The best books about orphans not written by Horatio Alger

Who am I?

Though I’m not personally an orphan, I’ve always been drawn to books that feature them. Maybe it’s because I felt the lack of a father; mine wasn’t around much during my childhood, since he worked at a job in the city through the week. The absent or distant father is a recurring theme in my novels, including the Shakespeare Stealer series, Moonshine, The Imposter, The Year of the Hangman, and Curiosity. Of course, when you write for young readers, orphans also make ideal protagonists, since they’re forced to use their own resources to confront and resolve the story’s conflict, rather than relying on grownups.

I wrote...


By Gary Blackwood,

Book cover of Curiosity

What is my book about?

Intrigue, danger, chess, and a real-life hoax combine in this historical novel from the author of The Shakespeare Stealer.

Philadelphia, PA, 1835. Rufus, a twelve-year-old chess prodigy, is recruited by a shady showman named Maelzel to secretly operate a mechanical chess player called the Turk. The Turk wows ticket-paying audience members and players, who do not realize that Rufus, the true chess master, is hidden inside the contraption. But Rufus’s job working the automaton must be kept secret, and he fears he may never be able to escape his unscrupulous master. And what has happened to the previous operators of the Turk, who seem to disappear as soon as Maelzel no longer needs them? Creeping suspense, plenty of mystery, and cameos from Edgar Allan Poe and P. T. Barnum mark Gary Blackwood’s triumphant return to middle-grade fiction.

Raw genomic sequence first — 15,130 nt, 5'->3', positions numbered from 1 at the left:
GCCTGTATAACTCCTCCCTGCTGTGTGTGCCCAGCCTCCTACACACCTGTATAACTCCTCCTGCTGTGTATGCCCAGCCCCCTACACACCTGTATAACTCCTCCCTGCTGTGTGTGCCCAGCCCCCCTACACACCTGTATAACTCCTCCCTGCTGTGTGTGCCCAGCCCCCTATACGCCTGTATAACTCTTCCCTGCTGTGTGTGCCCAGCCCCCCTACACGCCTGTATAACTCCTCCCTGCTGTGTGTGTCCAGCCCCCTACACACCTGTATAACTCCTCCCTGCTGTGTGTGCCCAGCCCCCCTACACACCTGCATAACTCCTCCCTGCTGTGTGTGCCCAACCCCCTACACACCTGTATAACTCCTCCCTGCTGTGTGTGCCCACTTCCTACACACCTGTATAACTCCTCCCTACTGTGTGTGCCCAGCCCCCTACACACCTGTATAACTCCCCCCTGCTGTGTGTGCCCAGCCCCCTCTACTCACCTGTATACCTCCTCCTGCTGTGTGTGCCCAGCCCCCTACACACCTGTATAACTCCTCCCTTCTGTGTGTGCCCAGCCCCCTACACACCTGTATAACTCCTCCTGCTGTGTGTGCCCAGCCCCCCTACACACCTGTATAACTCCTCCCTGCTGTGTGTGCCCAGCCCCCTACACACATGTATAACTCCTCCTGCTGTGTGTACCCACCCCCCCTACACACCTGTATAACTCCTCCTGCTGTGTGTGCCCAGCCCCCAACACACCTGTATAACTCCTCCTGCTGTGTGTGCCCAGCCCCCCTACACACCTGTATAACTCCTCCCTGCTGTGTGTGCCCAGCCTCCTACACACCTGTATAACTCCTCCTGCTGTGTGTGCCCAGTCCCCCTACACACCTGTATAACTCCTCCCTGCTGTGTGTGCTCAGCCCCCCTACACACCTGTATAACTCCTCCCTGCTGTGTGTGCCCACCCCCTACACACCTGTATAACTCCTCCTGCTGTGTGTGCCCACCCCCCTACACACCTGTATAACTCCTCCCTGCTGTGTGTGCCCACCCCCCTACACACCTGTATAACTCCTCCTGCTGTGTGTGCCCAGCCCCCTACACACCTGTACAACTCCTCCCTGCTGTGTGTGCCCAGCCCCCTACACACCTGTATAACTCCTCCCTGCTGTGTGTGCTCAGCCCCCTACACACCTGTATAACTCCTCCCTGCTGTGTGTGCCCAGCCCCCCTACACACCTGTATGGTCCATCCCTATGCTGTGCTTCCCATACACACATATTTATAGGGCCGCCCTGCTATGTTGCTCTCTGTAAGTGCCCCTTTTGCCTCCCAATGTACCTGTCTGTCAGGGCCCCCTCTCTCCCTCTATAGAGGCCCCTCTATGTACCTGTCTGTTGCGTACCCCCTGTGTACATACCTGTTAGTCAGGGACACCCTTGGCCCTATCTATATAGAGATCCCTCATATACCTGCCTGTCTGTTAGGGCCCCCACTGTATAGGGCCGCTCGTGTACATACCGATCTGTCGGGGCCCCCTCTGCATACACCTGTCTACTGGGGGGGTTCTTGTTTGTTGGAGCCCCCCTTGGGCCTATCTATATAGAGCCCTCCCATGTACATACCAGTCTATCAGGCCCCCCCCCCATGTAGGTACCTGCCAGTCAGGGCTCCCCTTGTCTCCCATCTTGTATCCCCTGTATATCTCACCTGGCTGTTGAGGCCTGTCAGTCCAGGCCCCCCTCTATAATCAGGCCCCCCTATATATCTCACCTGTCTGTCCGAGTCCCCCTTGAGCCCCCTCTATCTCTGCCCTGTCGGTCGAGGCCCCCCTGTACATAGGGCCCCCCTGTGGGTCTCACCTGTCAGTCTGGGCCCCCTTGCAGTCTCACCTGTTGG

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The books I picked & why

Book cover of Fingersmith

Gary Blackwood Why did I love this book?

I’m a big fan of historical novels, especially ones set in the Victorian era. Waters does a bang-up job of immersing the reader in the era, but where she really shines is in creating believable, relatable characters who, even though they’re flawed, elicit your sympathy. She’s no slouch at plotting, either; the book provides possibly the most shocking turn of events I’ve ever encountered, one of those rare revelations that makes you gasp, “Whoa! I didn’t see that coming!” 

By Sarah Waters,

Why should I read it?

9 authors picked Fingersmith as one of their favorite books, and they share why you should read it.

What is this book about?

“Oliver Twist with a twist…Waters spins an absorbing tale that withholds as much as it discloses. A pulsating story.”—The New York Times Book Review

Sue Trinder is an orphan, left as an infant in the care of Mrs. Sucksby, a "baby farmer," who raised her with unusual tenderness, as if Sue were her own. Mrs. Sucksby’s household, with its fussy babies calmed with doses of gin, also hosts a transient family of petty thieves—fingersmiths—for whom this house in the heart of a mean London slum is home.

One day, the most beloved thief of all arrives—Gentleman, an elegant con man,…

Book cover of The Eye of Love

Gary Blackwood Why did I love this book?

Okay, this is really three novels, but they’re all linked, and all fascinating. Martha, the orphan, is offbeat, often unlikeable, and yet one of the most compelling characters you’re likely to find in fiction. Though Sharp is best known for The Rescuers and its sequels, this series is in a whole different universe, and definitely not for young readers. (By the way, they’re also very funny.)